Tom Brady Channels Medea’s Fury

John William Waterhouse, study for Medea

John William Waterhouse, study for Medea

Sports Saturday

When I watched the New England Patriots run roughshod over the previously undefeated Cincinnati Bengals last Sunday, I was struck by their fury, especially that of quarterback Tom Brady. There were a couple of times on the opening drive when the future Hall of Famer attempted himself to bull through the defense, quarterback sneaking for a first down and then attempting to do so again for a touchdown.

When you’re looking for literature about fury, there’s no better place to go than the ancient Greeks, especially Euripides. I’ve decided to focus on Medea in today’s post. First, however, here’s the current situation with New England.

After Kansas City shellacked the Patriots two weeks ago, Schadenfreude seized NFL fans and commentators everywhere. This was no surprise given that the Patriots have dominated the league for so long and that their coach Bill Belichick makes no attempt to be agreeable. (Belichick’s name contains the Latin prefix for war, and belligerent and bellicose are words that fit him.) Many were glad to see New England humbled and not a few wondered whether Brady’s illustrious career was coming to an end.

Some of the quarterback’s fury, therefore, was directed against the doubters, and for one game at least he proved them wrong. But some suggested that Brady was furious also at the Patriots’ organization. While Brady’s archrival Peyton Manning has been given all the role players he needs to succeed, the Patriots sometimes appear to take Brady for granted. Although he is one of the greatest quarterbacks of all time, he has not been given skilled wide receivers who can stretch the field or skilled linemen who will protect him from sacks. Management thinks he can make do with lesser parts and didn’t seriously try to re-sign his good friend and reliable safety valve Wes Welker (who is now breaking records playing for Manning). They also traded away the heart of the offensive line, Logan Mankins, because he wouldn’t take a pay cut.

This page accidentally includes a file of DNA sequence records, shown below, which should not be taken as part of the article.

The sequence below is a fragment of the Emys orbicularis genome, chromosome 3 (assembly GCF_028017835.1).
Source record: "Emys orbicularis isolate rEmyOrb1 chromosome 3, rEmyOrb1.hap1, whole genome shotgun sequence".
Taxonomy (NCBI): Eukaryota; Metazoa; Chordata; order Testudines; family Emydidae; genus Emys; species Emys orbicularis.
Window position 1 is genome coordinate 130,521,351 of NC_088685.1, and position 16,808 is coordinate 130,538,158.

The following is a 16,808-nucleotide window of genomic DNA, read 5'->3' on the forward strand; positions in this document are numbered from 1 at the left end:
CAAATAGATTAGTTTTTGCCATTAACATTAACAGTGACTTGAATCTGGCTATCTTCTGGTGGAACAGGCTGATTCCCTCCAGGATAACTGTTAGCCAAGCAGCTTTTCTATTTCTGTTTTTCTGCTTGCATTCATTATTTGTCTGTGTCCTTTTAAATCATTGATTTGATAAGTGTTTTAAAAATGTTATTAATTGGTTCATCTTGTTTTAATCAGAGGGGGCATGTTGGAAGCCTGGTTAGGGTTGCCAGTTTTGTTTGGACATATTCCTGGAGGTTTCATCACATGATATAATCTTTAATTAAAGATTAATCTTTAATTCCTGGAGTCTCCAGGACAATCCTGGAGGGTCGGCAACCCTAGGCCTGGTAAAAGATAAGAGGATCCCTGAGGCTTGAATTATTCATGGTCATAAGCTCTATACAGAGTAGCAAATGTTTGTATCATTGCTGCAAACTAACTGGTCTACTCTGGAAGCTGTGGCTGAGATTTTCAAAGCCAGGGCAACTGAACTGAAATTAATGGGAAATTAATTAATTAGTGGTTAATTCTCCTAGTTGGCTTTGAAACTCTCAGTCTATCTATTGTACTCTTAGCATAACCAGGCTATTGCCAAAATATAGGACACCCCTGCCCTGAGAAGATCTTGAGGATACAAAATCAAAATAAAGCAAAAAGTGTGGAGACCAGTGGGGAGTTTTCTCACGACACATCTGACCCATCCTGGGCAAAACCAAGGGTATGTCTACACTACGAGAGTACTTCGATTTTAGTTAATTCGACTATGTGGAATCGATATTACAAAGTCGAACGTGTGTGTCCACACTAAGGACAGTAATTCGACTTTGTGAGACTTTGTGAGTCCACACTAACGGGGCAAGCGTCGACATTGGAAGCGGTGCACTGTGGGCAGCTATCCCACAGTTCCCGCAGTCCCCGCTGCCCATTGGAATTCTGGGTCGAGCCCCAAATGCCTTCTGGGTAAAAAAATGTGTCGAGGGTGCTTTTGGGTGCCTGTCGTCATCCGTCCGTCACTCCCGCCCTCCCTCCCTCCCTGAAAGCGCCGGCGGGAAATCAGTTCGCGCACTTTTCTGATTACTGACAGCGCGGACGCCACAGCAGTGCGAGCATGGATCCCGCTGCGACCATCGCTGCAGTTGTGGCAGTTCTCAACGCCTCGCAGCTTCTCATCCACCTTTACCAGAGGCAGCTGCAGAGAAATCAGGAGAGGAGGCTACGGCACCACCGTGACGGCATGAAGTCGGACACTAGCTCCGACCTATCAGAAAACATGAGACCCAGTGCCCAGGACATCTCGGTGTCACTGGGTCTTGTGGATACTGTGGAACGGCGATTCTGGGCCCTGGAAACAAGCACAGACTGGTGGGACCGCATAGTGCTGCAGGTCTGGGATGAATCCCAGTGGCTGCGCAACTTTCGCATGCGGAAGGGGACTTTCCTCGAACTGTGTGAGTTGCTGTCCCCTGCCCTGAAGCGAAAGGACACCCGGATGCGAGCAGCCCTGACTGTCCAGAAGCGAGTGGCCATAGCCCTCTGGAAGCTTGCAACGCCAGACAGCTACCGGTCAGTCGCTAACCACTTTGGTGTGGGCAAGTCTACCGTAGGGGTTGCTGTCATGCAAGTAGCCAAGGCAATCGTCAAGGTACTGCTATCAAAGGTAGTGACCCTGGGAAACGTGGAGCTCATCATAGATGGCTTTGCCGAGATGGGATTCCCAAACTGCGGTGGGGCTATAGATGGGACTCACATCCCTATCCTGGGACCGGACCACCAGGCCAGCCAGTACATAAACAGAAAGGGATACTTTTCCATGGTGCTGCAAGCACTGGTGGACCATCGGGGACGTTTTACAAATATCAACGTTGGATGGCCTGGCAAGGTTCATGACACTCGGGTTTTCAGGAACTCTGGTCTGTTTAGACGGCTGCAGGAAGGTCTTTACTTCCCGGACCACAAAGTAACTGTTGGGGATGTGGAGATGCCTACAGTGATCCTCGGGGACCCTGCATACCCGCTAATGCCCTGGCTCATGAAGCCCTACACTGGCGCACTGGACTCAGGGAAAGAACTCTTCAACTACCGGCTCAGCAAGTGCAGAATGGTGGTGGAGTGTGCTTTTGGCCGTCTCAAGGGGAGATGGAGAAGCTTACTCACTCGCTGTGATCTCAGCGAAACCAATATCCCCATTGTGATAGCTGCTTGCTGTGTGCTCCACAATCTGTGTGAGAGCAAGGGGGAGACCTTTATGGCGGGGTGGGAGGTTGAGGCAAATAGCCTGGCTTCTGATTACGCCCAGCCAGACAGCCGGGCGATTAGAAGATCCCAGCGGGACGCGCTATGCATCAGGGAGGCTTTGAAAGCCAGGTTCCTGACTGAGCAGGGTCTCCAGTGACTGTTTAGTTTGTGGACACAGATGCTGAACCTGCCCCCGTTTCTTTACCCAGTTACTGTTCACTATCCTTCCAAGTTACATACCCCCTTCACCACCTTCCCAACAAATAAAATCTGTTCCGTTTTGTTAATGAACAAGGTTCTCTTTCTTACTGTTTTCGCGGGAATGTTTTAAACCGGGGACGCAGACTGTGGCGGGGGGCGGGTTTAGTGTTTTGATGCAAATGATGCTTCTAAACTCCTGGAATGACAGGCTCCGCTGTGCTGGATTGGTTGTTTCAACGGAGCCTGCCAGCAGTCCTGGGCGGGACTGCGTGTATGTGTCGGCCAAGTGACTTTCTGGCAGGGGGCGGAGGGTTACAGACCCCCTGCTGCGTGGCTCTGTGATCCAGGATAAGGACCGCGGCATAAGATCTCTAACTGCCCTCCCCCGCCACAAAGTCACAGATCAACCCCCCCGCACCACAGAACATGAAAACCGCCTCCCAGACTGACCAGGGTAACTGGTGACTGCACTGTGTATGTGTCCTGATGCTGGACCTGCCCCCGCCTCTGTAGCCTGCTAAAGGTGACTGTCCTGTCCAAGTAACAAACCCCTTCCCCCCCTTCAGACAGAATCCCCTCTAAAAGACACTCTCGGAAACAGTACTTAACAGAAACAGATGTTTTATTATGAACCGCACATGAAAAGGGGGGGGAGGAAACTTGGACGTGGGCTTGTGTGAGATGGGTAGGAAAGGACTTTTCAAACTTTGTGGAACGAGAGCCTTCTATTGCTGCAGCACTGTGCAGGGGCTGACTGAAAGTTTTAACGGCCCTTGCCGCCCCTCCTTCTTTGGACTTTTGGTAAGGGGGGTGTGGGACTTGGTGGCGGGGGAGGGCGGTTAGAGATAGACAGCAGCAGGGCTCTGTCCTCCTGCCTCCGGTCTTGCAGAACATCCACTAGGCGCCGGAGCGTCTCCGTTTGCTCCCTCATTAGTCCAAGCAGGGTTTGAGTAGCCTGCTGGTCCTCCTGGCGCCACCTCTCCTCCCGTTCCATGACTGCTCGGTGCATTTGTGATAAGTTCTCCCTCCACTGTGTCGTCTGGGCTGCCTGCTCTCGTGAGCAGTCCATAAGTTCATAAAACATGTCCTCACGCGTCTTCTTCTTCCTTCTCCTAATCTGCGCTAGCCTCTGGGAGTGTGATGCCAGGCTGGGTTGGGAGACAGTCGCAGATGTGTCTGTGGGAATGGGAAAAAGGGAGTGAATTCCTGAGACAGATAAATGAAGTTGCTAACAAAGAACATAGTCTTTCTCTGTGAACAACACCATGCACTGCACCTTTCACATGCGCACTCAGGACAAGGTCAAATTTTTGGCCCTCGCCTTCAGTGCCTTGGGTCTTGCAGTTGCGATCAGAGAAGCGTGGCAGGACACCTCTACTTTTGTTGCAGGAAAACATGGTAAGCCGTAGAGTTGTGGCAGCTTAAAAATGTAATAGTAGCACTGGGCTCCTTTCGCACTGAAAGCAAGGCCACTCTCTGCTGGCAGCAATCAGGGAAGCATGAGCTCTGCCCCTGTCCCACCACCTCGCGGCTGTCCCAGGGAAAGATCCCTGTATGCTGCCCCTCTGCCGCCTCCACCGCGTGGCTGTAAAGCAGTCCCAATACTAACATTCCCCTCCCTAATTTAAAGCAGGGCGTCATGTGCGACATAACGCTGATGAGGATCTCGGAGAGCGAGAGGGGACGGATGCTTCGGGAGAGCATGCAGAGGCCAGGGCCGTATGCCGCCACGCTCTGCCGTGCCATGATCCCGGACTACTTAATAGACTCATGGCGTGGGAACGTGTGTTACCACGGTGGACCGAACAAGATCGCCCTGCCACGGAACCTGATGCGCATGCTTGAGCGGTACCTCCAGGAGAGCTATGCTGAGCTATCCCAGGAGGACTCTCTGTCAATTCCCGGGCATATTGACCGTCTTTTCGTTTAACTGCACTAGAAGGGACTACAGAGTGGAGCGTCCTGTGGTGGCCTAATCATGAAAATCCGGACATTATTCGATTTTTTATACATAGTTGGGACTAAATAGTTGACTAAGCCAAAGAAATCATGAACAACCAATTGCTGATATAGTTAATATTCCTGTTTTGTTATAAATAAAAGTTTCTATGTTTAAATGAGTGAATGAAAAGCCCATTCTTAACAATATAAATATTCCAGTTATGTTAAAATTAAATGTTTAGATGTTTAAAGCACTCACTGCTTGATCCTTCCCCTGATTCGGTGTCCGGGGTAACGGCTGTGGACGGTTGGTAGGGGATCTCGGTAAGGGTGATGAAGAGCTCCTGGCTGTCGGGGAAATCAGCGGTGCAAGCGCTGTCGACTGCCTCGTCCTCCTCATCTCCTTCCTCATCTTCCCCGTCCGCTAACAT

Brady, who had restructured his salary so that the Patriots would use the savings to support him, is rumored to have felt betrayed. When you have a future hall of fame quarterback, don’t you do everything you can to make sure he has everything he needs to win now, even if it means sacrificing your immediate future? That is what the Denver Broncos have been doing with Manning. The Patriots, by contrast, used their second round draft choice to choose another quarterback, one who they hope will be Brady’s successor. While the Bengals may have been the victims of Brady’s fury, therefore, perhaps his fury wasn’t directed only at them.

Now to Medea’s fury. After helping Jason obtain the Golden Fleece and then instigating a murder on his behalf, she learns that he wishes to marry the king of Corinth’s daughter, which will be a significant social step up. After all, Medea is only a barbarian. Meanwhile, his new father-in-law, understandably, desires that Medea and her sons be exiled. Think of this exchange of women as a blockbuster trade in a league where “what have you done for me lately?” is the reigning philosophy.